I also think that having bivocational pastors forces the people in the seats to step up. And that’s always a good thing. No one should be irreplaceable, even a pastor, and the more the congregation takes over the roles it should be handling apart from the lone office of the pastor, the better for their church.

Like I said, that won’t curry me any favor with the pastors who read this blog, but that’s my stance and I’m sticking with it.

I’m also going to quote this:

And Peter said to Jesus, “Lord, it is good that we are here. If you wish, I will make three tents here, one for you and one for Moses and one for Elijah.”
—Matthew 17:4

Our tendency in the Church is to want to pitch that tent. This is why we have so many church buildings. In 2007 dollars, the price tag would have been $55 million...That tendency is also why the Lord Himself oversaw the destruction of the temple in 70 AD. He wanted the Church to get out there. To move. To not be tied to one place, to a building that can so easily become like cement shoes.

When it comes to church finances, for many churches, that church building has become the impediment that keeps them from running. Its very convenience slows them down, keeps the people thinking small, keeps them stuck in one place, imprisoned by a multi-million dollar mortgage.

But the temple? Well, you are the temple and so am I. Wherever we are is where the Church is. The Light moves where we move.

Track revivals around the world. Those revivals last until someone decides to pitch a tent, until the building committee comes together. Then it quietly peters out. That’s why revival burns bright in Chinese house churches and not so much here. It’s why God is using the poorest of the poor in today’s world to be the best evangelists of the message of Christ. They don’t even have the money for the tent so many others want to pitch. Somehow, making do with what they have is good enough for them. Because they’ve got another paradigm, a heavenly one.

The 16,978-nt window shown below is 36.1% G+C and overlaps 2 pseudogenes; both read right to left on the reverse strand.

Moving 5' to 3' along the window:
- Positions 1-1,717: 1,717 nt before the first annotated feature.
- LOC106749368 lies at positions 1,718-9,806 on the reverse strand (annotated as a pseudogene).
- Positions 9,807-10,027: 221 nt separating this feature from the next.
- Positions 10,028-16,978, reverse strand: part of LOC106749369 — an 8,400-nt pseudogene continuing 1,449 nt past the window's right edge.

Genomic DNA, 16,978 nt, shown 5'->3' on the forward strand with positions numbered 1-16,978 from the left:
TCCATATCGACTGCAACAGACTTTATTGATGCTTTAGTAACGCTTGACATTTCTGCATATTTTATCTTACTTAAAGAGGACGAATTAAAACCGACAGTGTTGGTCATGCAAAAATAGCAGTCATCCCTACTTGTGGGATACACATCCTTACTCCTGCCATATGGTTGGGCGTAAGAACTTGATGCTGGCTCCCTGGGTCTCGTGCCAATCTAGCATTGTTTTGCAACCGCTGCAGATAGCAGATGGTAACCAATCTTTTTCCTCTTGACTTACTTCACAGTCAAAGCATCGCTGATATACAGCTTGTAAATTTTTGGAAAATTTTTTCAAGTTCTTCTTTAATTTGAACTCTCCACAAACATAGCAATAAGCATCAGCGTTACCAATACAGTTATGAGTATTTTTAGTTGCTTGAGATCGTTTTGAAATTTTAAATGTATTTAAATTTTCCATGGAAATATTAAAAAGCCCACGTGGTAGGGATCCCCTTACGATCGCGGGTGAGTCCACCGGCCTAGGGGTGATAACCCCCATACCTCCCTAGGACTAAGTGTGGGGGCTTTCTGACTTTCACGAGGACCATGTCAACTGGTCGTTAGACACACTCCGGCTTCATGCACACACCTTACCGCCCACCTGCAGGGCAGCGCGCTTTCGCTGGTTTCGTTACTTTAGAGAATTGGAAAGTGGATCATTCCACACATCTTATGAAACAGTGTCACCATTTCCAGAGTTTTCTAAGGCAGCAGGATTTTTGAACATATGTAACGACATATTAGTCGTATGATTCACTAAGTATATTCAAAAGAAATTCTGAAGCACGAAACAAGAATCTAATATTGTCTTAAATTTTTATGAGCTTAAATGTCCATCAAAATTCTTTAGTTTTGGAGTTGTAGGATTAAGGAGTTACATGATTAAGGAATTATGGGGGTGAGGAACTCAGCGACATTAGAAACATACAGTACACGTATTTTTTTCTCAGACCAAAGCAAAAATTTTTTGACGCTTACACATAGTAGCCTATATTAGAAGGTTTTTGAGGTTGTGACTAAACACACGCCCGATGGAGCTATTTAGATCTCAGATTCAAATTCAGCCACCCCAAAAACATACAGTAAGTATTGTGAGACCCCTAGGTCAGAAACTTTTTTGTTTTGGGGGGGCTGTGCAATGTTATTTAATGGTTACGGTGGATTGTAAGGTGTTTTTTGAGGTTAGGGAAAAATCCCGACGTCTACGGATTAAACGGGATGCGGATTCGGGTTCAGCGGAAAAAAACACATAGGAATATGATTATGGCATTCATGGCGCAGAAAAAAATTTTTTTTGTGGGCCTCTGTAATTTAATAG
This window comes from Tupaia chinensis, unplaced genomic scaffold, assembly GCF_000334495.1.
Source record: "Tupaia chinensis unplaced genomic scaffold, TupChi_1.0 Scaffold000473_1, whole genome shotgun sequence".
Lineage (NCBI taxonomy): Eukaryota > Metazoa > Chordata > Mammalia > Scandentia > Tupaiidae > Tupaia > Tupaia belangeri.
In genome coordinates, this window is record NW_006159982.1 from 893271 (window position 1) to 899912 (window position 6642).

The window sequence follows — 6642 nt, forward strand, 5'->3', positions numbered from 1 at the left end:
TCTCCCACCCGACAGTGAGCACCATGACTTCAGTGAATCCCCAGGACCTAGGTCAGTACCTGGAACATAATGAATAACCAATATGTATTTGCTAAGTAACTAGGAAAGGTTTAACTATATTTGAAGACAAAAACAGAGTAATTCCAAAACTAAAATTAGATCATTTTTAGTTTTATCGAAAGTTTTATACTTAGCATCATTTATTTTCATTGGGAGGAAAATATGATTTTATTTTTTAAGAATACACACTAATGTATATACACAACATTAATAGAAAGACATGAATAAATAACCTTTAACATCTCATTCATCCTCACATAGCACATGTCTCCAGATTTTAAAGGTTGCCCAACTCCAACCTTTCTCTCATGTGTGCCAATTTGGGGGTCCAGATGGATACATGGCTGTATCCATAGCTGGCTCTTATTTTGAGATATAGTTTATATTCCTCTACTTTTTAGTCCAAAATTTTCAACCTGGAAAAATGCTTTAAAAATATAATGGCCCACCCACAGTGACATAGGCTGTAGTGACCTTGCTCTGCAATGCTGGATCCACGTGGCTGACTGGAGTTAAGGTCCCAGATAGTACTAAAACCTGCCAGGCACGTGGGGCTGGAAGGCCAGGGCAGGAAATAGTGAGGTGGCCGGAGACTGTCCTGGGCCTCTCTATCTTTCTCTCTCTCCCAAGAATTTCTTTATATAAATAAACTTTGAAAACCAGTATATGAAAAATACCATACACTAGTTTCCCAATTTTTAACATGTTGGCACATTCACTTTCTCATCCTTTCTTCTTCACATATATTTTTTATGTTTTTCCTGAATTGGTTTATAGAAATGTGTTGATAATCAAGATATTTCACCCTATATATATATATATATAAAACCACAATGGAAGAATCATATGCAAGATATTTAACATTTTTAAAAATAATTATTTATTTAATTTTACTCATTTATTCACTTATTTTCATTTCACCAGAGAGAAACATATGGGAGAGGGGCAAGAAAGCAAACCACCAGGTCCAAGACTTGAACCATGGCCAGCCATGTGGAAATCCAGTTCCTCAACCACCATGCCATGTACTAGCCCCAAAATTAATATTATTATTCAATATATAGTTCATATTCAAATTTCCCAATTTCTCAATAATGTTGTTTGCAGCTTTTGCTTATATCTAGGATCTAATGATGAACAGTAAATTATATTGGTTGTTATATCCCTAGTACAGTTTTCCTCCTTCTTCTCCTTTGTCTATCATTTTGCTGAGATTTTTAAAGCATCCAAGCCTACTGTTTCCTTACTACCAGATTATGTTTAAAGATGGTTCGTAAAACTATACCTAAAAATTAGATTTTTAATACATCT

I can’t help but think that our churches can be better by making do with less. By not being tied to the earth by wealth any more than a lone individual should be. Yet you look at so many church building projects and they seem a lot like this:

And he told them a parable, saying, “The land of a rich man produced plentifully, and he thought to himself, ‘What shall I do, for I have nowhere to store my crops?’ And he said, ‘I will do this: I will tear down my barns and build larger ones, and there I will store all my grain and my goods. And I will say to my soul, Soul, you have ample goods laid up for many years; relax, eat, drink, be merry.’ But God said to him, ‘Fool! This night your soul is required of you, and the things you have prepared, whose will they be?’ So is the one who lays up treasure for himself and is not rich toward God.”
—Luke 12:16-21

I look at that passage and it’s all too easy to see a church enamored of numbers talking about even bigger numbers and a place to store them all. Tearing down the old church building to build an even bigger one, and in the process losing sight of what really matters to God.